Department of Labor Logo United States Department of Labor
Dot gov

The .gov means it's official.
Federal government websites often end in .gov or .mil. Before sharing sensitive information, make sure you're on a federal government site.


The site is secure.
The https:// ensures that you are connecting to the official website and that any information you provide is encrypted and transmitted securely.

Economic News Release

Commissioner's Statement on the Employment Situation News Release

Advance copies of this statement are made available to the press
under lock-up conditions with the explicit understanding that the
data are embargoed until 8:30 a.m. Eastern Standard Time.

                          Statement of
                      William J. Wiatrowski
                       Acting Commissioner
                   Bureau of Labor Statistics

                     Friday, March 9, 2018

     Nonfarm payroll employment increased by 313,000 in 
February, and the unemployment rate was unchanged at 4.1 
percent. Job gains occurred in construction, retail trade, 
professional and business services, manufacturing, financial 
activities, and mining.
     Incorporating revisions for December and January, which 
increased nonfarm payroll employment by 54,000, monthly job 
gains have averaged 242,000 over the past 3 months. 
     Construction employment increased by 61,000 in February and 
has grown by 185,000 over the past 4 months. Job growth in 
February occurred among specialty trade contractors (+38,000) 
and in construction of buildings (+16,000), with these increases 
split about evenly between the residential and nonresidential 
     In February, retail trade employment rose by 50,000. Within 
the industry, employment increased in general merchandise stores 
(+18,000) and clothing stores (+15,000). On a not seasonally 
adjusted basis, these industries hired fewer workers than usual 
for the holidays and did not shed as many jobs as usual after 
the holiday season. As a result, employment rose in these 
industries in February, after seasonal adjustment. However, over 
the past 4 months, which traditionally see the bulk of the 
holiday hiring and layoff, employment in these industries has 
changed little on net. Elsewhere in retail trade, building 
material and garden supply stores added jobs over the month 
     Employment in professional and business services increased 
by 50,000 in February and has risen by 495,000 over the year. 
Within the industry, employment in temporary help services edged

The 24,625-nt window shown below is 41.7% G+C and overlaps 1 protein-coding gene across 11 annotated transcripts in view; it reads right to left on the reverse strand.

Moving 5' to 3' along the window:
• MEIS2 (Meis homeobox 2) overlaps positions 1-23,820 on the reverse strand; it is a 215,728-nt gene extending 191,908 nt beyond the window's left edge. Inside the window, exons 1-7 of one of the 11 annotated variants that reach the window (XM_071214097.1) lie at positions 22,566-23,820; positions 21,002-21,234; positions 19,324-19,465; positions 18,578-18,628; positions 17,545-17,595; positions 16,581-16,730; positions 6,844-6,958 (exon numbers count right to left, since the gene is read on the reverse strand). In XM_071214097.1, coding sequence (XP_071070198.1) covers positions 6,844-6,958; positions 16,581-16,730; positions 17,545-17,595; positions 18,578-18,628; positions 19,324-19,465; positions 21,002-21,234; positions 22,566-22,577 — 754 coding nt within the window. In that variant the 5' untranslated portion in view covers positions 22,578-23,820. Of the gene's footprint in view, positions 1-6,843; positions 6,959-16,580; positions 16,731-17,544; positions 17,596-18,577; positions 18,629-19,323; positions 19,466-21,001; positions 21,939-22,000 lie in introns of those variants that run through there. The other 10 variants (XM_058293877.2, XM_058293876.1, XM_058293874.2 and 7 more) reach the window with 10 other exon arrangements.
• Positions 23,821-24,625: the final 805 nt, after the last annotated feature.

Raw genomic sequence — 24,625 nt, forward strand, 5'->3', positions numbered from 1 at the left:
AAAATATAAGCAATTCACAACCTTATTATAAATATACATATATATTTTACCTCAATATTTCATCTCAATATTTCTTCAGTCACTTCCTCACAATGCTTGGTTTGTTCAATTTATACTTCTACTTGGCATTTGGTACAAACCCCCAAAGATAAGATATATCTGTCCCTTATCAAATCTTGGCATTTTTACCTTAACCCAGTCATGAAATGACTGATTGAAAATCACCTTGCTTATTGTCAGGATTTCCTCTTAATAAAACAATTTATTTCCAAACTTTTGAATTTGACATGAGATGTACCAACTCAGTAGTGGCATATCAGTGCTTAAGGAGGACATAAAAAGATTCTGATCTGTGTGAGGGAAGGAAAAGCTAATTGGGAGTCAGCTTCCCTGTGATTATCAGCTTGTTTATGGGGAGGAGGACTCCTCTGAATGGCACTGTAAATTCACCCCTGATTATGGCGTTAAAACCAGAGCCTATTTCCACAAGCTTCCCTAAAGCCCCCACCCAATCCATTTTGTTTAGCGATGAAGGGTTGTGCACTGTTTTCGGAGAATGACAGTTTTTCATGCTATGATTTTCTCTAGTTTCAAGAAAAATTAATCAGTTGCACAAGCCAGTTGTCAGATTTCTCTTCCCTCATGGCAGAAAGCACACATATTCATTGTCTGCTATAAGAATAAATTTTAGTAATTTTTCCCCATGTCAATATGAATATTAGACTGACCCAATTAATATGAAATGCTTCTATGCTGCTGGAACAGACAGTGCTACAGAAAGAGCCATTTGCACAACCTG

up over the month (+27,000).
     Manufacturing employment grew by 31,000 in February. The 
industry has added 224,000 jobs over the past 12 months. In 
February, transportation equipment (+8,000), fabricated metal 
products (+6,000), machinery (+6,000), and primary metals 
(+4,000) added jobs.
     Employment in financial activities rose by 28,000 over the 
month. Job growth occurred in credit intermediation (+8,000); 
insurance carriers (+8,000); and in securities, commodity 
contracts, and investments (+5,000). Over the year, financial 
activities has added 143,000 jobs.
     In February, mining employment rose by 9,000, with most of 
the job gain occurring in support activities for mining 
(+7,000). Since a recent low point in October 2016, mining has 
added 69,000 jobs. 
     Employment in health care continued to trend up over the 
month (+19,000) and has expanded by 290,000 over the year. 
Within the industry, hospitals added 9,000 jobs in February.    
     Employment in other major industries--including wholesale 
trade, transportation and warehousing, information, leisure and 
hospitality, and government--changed little over the month. 
     Average hourly earnings of all employees on private nonfarm 
payrolls rose by 4 cents in February to $26.75, following a 
7-cent gain in January. Over the past 12 months, average hourly 
earnings have risen by 2.6 percent. From January 2017 to January 
2018, the Consumer Price Index for All Urban Consumers (CPI-U) 
increased by 2.1 percent (on a seasonally adjusted basis).
     Turning now to measures from the survey of households, the 
unemployment rate in February was 4.1 percent for the fifth 
month in a row. The number of unemployed people, at 6.7 million, 
was essentially unchanged in February. 
     There was also little movement in the number of unemployed 
people who had been looking for work for 27 weeks or more. In 
February, there were 1.4 million such individuals, accounting 
for 20.7 percent of the unemployed.
     The labor force rose by 806,000 in February, and the labor 
force participation rate increased by 0.3 percentage point to 
63.0 percent. Total employment, as measured by the household 
survey, rose by 785,000, and the employment-population ratio 
increased by 0.3 percentage point to 60.4 percent.
     Among the employed, the number of people working part time 
for economic reasons, also referred to as involuntary part-time 
workers, was little changed at 5.2 million in February.

     Among those neither working nor looking for work in 
February, 1.6 million were marginally attached to the labor 
force, little different from a year earlier. Discouraged 
workers, a subset of the marginally attached who believed that 
no jobs were available to them, numbered 373,000 in February, 
down by 149,000 from a year earlier. (People who are marginally 
attached to the labor force had not looked for work in the 4 
weeks prior to the survey but wanted a job, were available for 
work, and had looked for a job within the last 12 months.)

     In summary, nonfarm payroll employment increased by 313,000 
in February, and the unemployment rate held steady at 4.1 

Last Modified Date: March 09, 2018